Yamina leader Naftali Bennett met with Yesh Atid CEO Yair Lapid on Saturday night to discuss the possibility of forming a government after the Knesset elections on March 23.
This meeting is the first meeting between leaders of the two parties since the vote. Earlier, Bennett held a sit-in meeting with Prime Minister Benjamin Netanyahu on Friday.
Lapid’s office said in a statement that the 2.5-hour meeting was “good.” The statement said that Bennett and Rapide agreed to meet again.
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After an uncertain election, Bennett avoided supporting Netanyahu or the prime minister’s rivals. This is Israel’s fourth election in two years. After the right-wing Yamina Party won seven seats in the election, Bennett positioned him as a potential king maker.
Elected to the parliament will meet with US President Reuben Rivlin on Monday to advise the parties to the Prime Minister. Rivlin is expected to announce on Wednesday which candidate will be authorized to try to form a government.
“The war for the motherland and the state of Israel is not over yet. Fighting for a solution [in the West Bank] it’s not finished yet. The struggle is for us to defend our rights. Fighting with Iran, Iran hopes to return to the nuclear agreement. Faced with these challenges and the great opportunities before us, we now need a stable right-wing government for many years, which will take care of all Israeli citizens.
With the results of the election continuing the political deadlock in the past two years, it seems that neither the Netanyahu group nor the Netanyahu group can form a majority government in the 120-seat Israeli Parliament.
Both groups seem to need the support of Amina and the Islamic Ram Party to secure a majority of seats. Ram, the smallest party with four seats in the upcoming Knesset, said that after the party meeting on Saturday, it has not yet decided who will be the prime minister.
According to a report on Channel 12, no candidate may get a majority of 61 suggestions from the MPs, Netanyahu is expected to receive 52 suggestions, and if Bennett supports him, 59 suggestions, and Rapid can only get 57 suggestions at most, but may accept fewer suggestions.
The network said Rivlin may ask party leaders who they will refuse to sit with. Channel 12 said that 67 lawmakers will not refuse to cooperate with Bennett, Rapide is 66, Netanyahu is 63, although it is not clear that Rivlin will Decide what to do with this type of information.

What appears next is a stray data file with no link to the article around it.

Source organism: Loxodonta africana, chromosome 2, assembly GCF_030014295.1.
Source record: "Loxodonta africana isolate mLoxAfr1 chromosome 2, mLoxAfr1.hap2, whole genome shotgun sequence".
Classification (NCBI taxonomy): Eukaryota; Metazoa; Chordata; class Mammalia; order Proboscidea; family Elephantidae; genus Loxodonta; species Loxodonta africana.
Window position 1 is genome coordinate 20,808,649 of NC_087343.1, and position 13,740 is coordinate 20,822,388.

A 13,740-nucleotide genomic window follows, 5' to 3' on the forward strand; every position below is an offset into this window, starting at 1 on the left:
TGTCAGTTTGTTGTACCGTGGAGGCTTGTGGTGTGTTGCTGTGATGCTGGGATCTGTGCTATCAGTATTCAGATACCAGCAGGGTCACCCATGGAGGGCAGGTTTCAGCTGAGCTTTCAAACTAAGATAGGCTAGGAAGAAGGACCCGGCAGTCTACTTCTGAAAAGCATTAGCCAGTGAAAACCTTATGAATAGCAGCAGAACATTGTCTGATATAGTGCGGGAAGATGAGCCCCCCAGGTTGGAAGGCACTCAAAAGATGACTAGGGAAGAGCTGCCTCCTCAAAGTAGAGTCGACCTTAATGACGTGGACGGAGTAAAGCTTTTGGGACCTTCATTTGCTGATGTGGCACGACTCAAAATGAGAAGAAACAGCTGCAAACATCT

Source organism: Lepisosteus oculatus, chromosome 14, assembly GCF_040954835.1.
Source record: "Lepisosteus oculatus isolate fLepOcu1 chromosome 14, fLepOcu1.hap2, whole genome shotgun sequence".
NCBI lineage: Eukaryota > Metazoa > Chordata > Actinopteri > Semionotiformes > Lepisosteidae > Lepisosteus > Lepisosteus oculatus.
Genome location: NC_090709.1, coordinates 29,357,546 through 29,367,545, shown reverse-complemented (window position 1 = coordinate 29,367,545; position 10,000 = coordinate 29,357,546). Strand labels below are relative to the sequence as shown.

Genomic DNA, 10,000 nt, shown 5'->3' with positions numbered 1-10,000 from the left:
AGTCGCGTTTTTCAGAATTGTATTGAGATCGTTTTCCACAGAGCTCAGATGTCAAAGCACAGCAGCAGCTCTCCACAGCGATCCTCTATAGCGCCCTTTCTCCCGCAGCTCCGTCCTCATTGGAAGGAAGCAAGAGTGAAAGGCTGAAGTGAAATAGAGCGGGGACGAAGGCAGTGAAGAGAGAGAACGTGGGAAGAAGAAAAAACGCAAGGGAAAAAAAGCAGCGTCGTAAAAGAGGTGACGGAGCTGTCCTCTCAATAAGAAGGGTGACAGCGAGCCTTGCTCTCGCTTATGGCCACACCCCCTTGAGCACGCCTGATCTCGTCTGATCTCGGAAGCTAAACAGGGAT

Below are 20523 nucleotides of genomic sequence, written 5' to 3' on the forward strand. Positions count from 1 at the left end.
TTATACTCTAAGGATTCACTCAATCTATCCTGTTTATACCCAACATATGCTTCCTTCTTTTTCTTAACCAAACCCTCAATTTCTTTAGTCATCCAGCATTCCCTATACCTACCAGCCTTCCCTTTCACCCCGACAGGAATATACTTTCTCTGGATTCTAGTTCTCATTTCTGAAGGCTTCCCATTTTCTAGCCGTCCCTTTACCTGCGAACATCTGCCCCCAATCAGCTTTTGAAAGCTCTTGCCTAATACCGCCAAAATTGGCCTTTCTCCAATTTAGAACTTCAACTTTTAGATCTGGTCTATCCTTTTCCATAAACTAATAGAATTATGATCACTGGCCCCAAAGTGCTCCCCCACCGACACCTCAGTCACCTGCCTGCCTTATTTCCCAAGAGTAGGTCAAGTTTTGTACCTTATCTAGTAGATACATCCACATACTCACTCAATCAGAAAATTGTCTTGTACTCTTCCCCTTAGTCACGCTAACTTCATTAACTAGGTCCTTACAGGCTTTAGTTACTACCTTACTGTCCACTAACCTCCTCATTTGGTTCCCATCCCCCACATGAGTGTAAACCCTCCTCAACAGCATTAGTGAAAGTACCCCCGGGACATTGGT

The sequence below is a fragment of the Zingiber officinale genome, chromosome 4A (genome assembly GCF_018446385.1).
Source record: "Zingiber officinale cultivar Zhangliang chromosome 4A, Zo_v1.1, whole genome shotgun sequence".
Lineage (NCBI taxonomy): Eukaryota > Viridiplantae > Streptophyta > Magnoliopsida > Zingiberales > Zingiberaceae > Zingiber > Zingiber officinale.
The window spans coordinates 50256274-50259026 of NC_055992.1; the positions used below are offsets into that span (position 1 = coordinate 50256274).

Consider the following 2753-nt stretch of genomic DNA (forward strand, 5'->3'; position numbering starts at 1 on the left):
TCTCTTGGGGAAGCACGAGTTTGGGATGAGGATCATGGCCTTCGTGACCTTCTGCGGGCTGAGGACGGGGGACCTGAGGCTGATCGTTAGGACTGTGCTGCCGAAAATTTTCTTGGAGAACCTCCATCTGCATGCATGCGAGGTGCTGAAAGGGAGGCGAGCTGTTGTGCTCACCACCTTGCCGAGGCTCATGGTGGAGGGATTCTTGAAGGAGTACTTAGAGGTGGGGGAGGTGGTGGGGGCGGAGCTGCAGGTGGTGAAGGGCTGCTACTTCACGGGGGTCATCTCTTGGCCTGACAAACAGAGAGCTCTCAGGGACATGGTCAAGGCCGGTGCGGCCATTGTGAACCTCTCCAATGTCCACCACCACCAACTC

Bennett met with Netanyahu on Friday to negotiate the formation of a coalition government. This is the first sit-in since the election last week.
Channel 13 said Netanyahu told Bennett that if Yamina supports him as prime minister, he will receive 59 recommendations, which are enough to secure Rivlin’s appointment because he claims that Gideon of the New Hope Party Saa will abstain, it may be Ram also.
According to “Channel 12”, Netanyahu provided Bennett with a rotation agreement, requiring him to become prime minister in a year or 18 months, and allowing Yamina’s faction to be taken over by Natanyahu’s Likud party. absorb. Likud denied that Netanyahu offered Bennett a rotation agreement.
After the election, Bennett has been asking him to reach a power-sharing agreement with Rapide or Netanyahu as prime minister, even though his party has only seven seats in the Israeli parliament. Likud of Natanyahu won the most seats in the election with 30 seats, while Yesh Atid ranked second with 17 seats.
According to reports, the leader of the New Hope Party, Thrall, is also seeking to replace Netanyahu. He is working to forge an alternative alliance that will allow Bennett and Rapide to rotate as prime ministers. However, it is said that this idea was blocked by a dispute over who should actually form the alliance, and both sides doubted the other’s commitment to abide by the power sharing agreement.